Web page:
worked to a high level of accuracy to complete the car
by the end of March.
This year the number of teams entering the
Greenpower competition rose to 250 from the north of
Scotland down to Cornwall. The first race of the 2012
season at Silverstone at the end of April saw atrocious
weather conditions and we reluctantly withdrew our
entry. So it was at the test day at Mallory Park in May
that the team had their first opportunity to see how the
new car performed. The car ran all day without a hitch
and the boys started to hone their circuit driving skills.
Back in the workshops minor tweeks were made to the
gear ratios ready for the next race.
Having missed the Midlands Heat in mid July, it was
not until September that we were able to compete in a
full four-hour race in a field of 32 cars from across the
country at the North West Heat at Aintree. For most of
the race the boys maintained a top ten position, but we
eventually slipped to 14th place. During the day all of
the cars were inspected and some of the boys were
Left to right: Edward Jones, George Whitehead, Mischa Manser, Hector Kaye (in
spoken to by a member of ImechE ( Institute of
car) and Johnny Jones
Mechanical Engineering ). At the end of the race
meeting our team were presented with the Award for
the “Best Engineered Car”.
National Finals as one of three wild card entries.”
We had one more race at the Castle Combe circuit in late
The team Edward Jones, George Whitehead, Mischa Manser,
September to qualify for the Goodwood National Finals.
Hector Kaye and Johnny Jones were boosted by this Invitation, but
Unfortunately this clashed with Coach Weekend.
unfortunately we were again unable to accept this offer to race
The following week we were contacted by Jeremy Way, Director
against the best cars in the country. So now it’s back to the
of Greenpower
workshop to improve the car for next season and, we hope, look
“Having won the award for Best Engineered car at Aintree, and
forward to more success.
having witnessed the inspiring enthusiasm of your team of young
John Holloway
engineers, we have great pleasure in inviting you to attend the
SHREWSBURY HOUSE
Sixth formers, Roger and Donald took leading parts in the building
of the new Shrewsbury House opened in 1974. Donald and Helen
kept in touch with the club and were always delighted that the
Shewsy was still flourishing.
The future will not be easy for the Everton area as the cuts begin
to bite deeply, but the Shewsy is in good heart and the support
from Old Salopians and from such ventures as the School’s
sponsored walk are much appreciated and needed. The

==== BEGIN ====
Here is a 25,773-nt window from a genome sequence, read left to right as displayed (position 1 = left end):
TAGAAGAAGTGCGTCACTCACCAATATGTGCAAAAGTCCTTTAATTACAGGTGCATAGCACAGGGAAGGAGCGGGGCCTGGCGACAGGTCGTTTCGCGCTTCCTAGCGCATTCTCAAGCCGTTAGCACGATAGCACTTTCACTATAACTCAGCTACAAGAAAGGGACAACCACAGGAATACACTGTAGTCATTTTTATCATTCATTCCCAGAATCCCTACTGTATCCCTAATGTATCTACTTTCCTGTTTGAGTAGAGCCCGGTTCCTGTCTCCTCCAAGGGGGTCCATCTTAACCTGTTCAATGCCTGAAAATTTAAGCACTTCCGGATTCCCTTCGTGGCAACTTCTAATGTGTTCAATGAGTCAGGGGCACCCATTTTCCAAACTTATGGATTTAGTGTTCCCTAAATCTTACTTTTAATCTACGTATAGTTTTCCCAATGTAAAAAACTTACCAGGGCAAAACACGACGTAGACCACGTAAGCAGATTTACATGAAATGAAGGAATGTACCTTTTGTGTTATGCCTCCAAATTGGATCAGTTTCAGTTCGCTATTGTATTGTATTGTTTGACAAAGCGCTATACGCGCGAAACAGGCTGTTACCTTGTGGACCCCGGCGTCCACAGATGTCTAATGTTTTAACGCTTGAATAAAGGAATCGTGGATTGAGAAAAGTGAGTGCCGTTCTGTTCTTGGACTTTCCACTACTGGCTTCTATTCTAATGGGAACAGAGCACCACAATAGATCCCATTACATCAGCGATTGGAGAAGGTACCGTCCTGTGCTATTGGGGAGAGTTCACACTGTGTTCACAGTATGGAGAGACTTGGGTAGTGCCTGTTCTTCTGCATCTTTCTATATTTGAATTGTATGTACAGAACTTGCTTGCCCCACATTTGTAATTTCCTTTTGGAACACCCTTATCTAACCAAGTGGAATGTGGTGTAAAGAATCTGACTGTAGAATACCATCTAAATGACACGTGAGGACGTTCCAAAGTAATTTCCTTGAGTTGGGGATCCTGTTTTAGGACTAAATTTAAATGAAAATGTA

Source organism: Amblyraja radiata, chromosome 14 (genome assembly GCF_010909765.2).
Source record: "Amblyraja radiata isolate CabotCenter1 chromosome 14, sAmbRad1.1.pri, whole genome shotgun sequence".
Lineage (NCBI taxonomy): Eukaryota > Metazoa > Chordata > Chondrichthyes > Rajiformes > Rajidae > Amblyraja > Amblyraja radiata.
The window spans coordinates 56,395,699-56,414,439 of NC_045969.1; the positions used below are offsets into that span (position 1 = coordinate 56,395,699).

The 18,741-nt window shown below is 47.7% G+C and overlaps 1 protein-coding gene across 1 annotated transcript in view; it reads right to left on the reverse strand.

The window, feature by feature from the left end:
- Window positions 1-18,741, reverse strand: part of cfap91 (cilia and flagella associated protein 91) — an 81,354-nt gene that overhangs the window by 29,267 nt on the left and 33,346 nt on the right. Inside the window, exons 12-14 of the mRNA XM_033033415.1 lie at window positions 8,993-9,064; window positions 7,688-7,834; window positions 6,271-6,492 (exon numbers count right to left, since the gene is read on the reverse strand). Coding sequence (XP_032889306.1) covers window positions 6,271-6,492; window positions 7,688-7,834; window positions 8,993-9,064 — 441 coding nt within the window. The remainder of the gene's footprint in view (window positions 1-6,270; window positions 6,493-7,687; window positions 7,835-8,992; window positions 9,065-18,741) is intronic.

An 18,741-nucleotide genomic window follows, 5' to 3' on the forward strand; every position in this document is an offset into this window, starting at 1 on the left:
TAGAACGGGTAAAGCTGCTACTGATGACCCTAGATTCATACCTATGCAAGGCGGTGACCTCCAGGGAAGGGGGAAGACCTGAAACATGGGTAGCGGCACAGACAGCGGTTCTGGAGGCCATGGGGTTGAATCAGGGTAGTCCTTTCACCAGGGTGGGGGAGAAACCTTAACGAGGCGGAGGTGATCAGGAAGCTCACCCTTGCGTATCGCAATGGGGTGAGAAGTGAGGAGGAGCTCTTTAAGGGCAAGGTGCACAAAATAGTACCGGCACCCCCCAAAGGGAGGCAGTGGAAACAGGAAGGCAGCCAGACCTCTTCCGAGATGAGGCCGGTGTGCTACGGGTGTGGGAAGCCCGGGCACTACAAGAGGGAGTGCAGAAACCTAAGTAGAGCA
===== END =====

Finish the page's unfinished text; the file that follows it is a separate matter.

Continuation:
regeneration of Great Homer Street should finally be happening
over the next few years, Notre Dame High School is moving to
Great Homer Street nearer the club, Everton Park is being
developed around its magnificent view across the city, and the
Shewsy will continue to make a vital contribution to Everton’s
regeneration.
Henry Corbett
“A great place... the staff, children and helpers care so much
about the Shewsy... the sessions in the evenings were great...the
music facilities are excellent... keep up the good work...” are all
comments from the feedback sheets from the Social Studies
course visiting the Shewsy in November.
The Social Studies courses were started when Donald Wright
was Headmaster. Bishop Roger Sainsbury, Missioner at the
Shewsy in the 1960s, writes that Donald had first travelled up with
his wife Helen to Liverpool in 1963 “with the thought of closing
down the Shewsy as a hangover from the Victorian era, but when
he saw our engagement in Christian mission in one of the most
socially disadvantaged communities in England, it led to him
becoming an outstanding supporter of our work and he later
described his journey to the Shewsy as his Damascus-road
conversion.” In addition to the Social Studies courses for School
24
School News
S OUNDS OF S UMMER OPEN-AIR CONCERT
Taylor (O 5) warmed the crowd up, Will Hargreaves (SH 4) and
Julian Chesshire (SH 3) showed that there is talent to look forward
to in future years, and Daisy McConnell and Sienna Holmes (both
EDH L6) showed how much talent the 2011 Sixth Form intake has.
Ali Webb (S L6) was typically superb, and Charlie Straw (S U6) �got
the crowd pulsating’ - according to Mr Bell. A great way to go out!
The evening raised more than £500 for the pupils’ chosen